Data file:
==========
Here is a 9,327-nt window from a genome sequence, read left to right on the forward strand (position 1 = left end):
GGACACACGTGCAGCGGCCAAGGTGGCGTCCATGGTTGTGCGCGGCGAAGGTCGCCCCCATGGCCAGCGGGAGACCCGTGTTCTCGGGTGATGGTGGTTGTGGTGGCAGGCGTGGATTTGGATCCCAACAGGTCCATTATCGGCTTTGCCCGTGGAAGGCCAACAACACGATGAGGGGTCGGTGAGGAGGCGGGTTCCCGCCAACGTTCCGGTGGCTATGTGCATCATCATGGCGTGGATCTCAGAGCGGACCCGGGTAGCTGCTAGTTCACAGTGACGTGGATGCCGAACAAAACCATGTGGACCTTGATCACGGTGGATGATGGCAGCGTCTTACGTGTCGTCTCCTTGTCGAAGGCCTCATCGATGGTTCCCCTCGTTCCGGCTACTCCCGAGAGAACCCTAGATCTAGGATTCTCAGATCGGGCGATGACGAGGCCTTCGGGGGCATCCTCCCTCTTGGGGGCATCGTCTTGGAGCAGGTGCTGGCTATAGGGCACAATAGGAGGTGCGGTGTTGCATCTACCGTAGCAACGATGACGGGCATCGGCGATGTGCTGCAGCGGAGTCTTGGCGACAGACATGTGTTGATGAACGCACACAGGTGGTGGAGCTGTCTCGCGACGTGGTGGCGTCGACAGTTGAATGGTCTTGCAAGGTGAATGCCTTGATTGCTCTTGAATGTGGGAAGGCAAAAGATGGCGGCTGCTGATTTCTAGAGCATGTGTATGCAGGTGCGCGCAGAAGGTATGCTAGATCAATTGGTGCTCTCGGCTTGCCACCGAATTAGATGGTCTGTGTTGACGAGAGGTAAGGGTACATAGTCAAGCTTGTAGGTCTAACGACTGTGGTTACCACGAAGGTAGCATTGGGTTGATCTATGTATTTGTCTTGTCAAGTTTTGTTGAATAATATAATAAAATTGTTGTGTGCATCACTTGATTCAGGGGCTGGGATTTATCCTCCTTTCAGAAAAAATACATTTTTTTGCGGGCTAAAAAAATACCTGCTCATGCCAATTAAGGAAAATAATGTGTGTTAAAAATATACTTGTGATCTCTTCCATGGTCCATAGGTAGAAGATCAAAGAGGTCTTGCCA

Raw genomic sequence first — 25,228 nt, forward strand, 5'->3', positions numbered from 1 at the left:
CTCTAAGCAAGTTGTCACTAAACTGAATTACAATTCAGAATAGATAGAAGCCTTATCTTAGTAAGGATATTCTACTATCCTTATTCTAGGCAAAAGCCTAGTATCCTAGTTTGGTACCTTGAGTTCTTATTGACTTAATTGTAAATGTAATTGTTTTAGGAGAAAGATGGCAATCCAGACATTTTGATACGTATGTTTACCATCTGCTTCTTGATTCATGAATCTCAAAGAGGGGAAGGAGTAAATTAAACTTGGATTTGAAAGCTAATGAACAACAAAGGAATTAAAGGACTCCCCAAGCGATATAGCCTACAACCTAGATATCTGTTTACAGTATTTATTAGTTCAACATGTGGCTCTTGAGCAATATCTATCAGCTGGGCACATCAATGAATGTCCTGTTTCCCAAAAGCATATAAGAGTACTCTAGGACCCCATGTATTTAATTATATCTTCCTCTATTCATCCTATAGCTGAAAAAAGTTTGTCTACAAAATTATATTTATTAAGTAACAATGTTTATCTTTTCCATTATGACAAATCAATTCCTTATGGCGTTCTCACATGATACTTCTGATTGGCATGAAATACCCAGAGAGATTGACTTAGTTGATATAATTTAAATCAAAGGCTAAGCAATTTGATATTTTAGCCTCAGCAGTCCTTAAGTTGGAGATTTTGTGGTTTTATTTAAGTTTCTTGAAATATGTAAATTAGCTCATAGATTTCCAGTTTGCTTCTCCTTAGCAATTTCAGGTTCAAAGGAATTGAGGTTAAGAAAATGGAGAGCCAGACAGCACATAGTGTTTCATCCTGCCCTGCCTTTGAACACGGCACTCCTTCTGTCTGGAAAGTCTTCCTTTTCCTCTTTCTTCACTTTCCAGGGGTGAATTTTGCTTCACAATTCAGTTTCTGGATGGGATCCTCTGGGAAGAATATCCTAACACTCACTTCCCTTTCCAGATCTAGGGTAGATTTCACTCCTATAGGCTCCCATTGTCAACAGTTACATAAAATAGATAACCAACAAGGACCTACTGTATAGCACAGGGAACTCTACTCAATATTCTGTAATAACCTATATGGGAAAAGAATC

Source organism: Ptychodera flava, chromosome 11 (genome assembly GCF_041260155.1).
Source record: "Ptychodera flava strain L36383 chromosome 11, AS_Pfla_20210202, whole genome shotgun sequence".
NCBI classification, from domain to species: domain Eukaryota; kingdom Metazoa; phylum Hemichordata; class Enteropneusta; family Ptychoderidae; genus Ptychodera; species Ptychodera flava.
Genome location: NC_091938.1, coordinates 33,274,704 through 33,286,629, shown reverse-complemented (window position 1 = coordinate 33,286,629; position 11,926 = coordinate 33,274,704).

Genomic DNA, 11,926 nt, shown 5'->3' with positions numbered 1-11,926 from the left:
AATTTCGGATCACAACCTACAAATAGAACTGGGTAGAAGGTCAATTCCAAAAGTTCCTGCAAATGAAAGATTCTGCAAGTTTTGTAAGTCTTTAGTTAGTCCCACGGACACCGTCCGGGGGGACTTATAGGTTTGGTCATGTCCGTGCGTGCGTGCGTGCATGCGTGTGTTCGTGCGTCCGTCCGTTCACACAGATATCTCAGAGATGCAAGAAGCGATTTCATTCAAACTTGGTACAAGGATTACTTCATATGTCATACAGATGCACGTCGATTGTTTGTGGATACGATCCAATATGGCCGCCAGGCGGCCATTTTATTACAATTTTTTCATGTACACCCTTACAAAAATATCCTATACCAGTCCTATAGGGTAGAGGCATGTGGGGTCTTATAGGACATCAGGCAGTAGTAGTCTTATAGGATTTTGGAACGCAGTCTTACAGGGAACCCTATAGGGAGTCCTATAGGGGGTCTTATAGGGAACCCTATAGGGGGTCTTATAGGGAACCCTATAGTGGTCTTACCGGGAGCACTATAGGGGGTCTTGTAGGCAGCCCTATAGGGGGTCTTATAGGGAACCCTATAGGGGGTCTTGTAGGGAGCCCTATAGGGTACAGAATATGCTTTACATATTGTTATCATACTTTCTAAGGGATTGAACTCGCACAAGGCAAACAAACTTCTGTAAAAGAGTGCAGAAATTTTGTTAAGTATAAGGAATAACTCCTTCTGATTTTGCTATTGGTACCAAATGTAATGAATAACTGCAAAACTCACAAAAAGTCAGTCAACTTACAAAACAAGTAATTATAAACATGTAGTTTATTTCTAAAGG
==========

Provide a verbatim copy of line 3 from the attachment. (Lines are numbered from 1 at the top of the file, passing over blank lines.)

Raw genomic sequence first — 25,228 nt, forward strand, 5'->3', positions numbered from 1 at the left: